The distinguished panel in the video presentation includes:
- Amelia Nestler, PhD, Chair of the League Study and Senior Scientist at Northwest Green Chemistry
- Kevin Masterson, Toxics Coordinator, Oregon Department of Environmental Quality
- Lisa Arkin, Executive Director, Beyond Toxics
- Andrea Sonnen, Enforcement Case Reviewer, Interim Pesticides Lead Investigator, Oregon Department of Agriculture – Pesticides Program
- Stephanie Page, Director, Natural Resources Program Area, Oregon Department of Agriculture (participating for the Q & A)
- Moderator,Paula Grisafi, Co-Chair of study.
The study identified five key areas of pesticide policy to be considered, with recommendations for action. These include 1) Education, Training and Labeling, 2) Transparency and Information Gathering, 3) Funding, Research, and Evaluation, 4) Adaptive Management and Integrated Pest Management, and 5) Burden of Proof and the Precautionary Principle.
During the fall of 2021, local Leagues throughout Oregon discussed the study and video. The goal is to find consensus on how the League should support or oppose policies that will affect the use of pesticides and biocides in the future.
MetroEast Community Media records Portland League programs for rebroadcast and online streaming from lwvpdx.org . Funding is provided by the Carol & Velma Saling Foundation.
To find recordings of previous LWVPDX panels on community issues, click here.
LWVPDX Board adopts new position on Portland Police Bureau Oversight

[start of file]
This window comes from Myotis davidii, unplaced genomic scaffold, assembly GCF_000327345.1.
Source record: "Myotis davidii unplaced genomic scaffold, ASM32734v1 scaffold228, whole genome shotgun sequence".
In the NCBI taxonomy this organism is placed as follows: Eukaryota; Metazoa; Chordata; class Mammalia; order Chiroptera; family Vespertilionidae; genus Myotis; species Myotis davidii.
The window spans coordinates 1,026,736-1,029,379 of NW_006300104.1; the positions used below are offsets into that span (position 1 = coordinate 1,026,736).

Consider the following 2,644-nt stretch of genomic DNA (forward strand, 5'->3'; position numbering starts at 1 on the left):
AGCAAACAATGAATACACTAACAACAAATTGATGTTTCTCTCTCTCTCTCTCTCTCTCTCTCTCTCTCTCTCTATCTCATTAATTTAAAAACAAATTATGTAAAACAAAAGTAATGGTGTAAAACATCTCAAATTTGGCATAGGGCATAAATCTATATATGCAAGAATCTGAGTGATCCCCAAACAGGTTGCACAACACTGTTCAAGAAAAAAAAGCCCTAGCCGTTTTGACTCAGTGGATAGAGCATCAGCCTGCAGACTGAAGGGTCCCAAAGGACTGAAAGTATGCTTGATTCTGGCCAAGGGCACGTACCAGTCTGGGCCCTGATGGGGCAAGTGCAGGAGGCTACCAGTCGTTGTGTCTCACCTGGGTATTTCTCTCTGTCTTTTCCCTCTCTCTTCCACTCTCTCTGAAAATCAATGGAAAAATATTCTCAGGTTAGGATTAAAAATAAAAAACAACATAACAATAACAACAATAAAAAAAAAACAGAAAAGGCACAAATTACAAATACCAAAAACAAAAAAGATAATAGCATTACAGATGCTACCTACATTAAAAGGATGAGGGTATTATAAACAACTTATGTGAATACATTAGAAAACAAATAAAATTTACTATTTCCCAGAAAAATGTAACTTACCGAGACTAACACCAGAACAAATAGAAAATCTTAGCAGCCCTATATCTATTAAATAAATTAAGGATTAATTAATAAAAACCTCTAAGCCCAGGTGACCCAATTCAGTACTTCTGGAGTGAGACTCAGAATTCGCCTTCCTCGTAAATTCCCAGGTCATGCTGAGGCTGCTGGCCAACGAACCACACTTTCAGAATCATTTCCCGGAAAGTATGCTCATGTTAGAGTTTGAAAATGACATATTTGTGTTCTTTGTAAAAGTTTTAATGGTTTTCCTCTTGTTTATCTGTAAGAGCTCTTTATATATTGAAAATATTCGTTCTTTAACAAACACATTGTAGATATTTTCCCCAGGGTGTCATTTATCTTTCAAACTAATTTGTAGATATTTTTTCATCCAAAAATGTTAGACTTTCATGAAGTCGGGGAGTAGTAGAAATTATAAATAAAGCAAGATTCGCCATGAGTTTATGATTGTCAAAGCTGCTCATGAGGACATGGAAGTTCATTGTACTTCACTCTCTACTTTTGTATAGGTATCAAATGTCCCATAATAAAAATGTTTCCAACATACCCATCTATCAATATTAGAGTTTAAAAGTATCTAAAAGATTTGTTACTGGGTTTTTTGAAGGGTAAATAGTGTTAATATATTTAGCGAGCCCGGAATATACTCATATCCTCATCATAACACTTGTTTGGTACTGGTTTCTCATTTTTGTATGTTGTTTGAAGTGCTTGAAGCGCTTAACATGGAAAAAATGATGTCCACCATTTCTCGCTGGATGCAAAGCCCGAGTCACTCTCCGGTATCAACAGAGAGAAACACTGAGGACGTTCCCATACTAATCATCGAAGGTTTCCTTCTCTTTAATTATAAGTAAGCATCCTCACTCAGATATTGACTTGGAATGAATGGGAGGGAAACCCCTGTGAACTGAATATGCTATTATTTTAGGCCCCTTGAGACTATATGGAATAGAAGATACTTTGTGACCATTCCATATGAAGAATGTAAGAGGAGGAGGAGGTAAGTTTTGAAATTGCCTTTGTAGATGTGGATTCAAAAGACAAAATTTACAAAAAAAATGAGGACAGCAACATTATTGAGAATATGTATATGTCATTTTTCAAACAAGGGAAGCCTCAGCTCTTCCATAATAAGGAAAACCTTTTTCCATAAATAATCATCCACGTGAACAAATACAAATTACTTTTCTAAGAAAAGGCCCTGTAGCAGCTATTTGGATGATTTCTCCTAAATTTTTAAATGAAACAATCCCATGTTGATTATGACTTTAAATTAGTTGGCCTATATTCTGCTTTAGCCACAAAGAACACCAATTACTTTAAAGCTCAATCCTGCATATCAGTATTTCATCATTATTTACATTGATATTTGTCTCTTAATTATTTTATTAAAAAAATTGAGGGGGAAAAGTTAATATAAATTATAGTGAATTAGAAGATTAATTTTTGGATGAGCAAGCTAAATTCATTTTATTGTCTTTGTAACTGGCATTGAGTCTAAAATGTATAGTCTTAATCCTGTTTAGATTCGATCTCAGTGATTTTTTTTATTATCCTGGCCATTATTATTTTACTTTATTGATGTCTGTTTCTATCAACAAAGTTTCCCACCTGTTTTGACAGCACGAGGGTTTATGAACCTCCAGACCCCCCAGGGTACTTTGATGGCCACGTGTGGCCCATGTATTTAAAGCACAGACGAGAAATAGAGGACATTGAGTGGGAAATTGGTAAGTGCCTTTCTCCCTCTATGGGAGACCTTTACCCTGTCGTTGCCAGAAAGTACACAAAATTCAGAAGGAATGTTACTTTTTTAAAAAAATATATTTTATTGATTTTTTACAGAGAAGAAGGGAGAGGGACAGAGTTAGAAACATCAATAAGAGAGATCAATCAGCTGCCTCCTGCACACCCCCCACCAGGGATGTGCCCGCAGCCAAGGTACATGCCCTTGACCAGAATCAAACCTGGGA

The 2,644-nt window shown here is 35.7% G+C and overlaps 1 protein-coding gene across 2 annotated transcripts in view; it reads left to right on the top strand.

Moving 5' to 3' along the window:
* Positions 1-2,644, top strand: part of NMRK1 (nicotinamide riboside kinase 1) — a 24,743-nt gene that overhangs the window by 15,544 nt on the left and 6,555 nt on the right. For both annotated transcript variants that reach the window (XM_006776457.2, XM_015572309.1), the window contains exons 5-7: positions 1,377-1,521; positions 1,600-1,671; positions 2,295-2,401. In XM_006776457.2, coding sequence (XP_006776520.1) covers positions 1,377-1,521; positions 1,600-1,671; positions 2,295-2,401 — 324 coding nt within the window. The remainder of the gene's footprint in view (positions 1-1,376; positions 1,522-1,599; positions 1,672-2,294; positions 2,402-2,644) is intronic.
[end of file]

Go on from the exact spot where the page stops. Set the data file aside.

A Call for Change to The Culture of The Portland Police Bureau
Changing the culture of the Portland Police Bureau (PPB) must be a key goal of bureau leadership, according to the new LWVPDX advocacy position. After conducting a year-long study of Portland police oversight and accountability, the League’s membership concluded that, “PPB must end practices that systematically place police in opposition to or in domination of the public, or that treat community members as enemies.”
The LWVPDX position statement, “Portland Police Bureau: Oversight and Accountability,” begins by calling on the PPB to meet the following goals:
- Accountability for police officers who violate community standards and PPB policies and directives.
- Reduction in the use of force.
- Fair, equitable, and respectful treatment of community members.
- Reduction of bias-based policing with a goal of eliminating it.
The new position is based on the results of a careful nonpartisan study of the PPB.
An all-volunteer 22-member study committee began its work shortly before George Floyd was killed. Committee members reviewed 55 documents on PPB history and policies. They also interviewed 22 key stakeholders, including police leadership, city council members, state legislators and community advocates. See more about the resulting study report on this website here.
MEmber discussion and Consensus were Key to writing the position statement
The study then went to the LWVPDX membership for review. Portland League members participated in discussion groups, answering questions about the issues the study covered. A “consensus committee” wrote the new advocacy position using the points upon which members reached consensus during their discussions.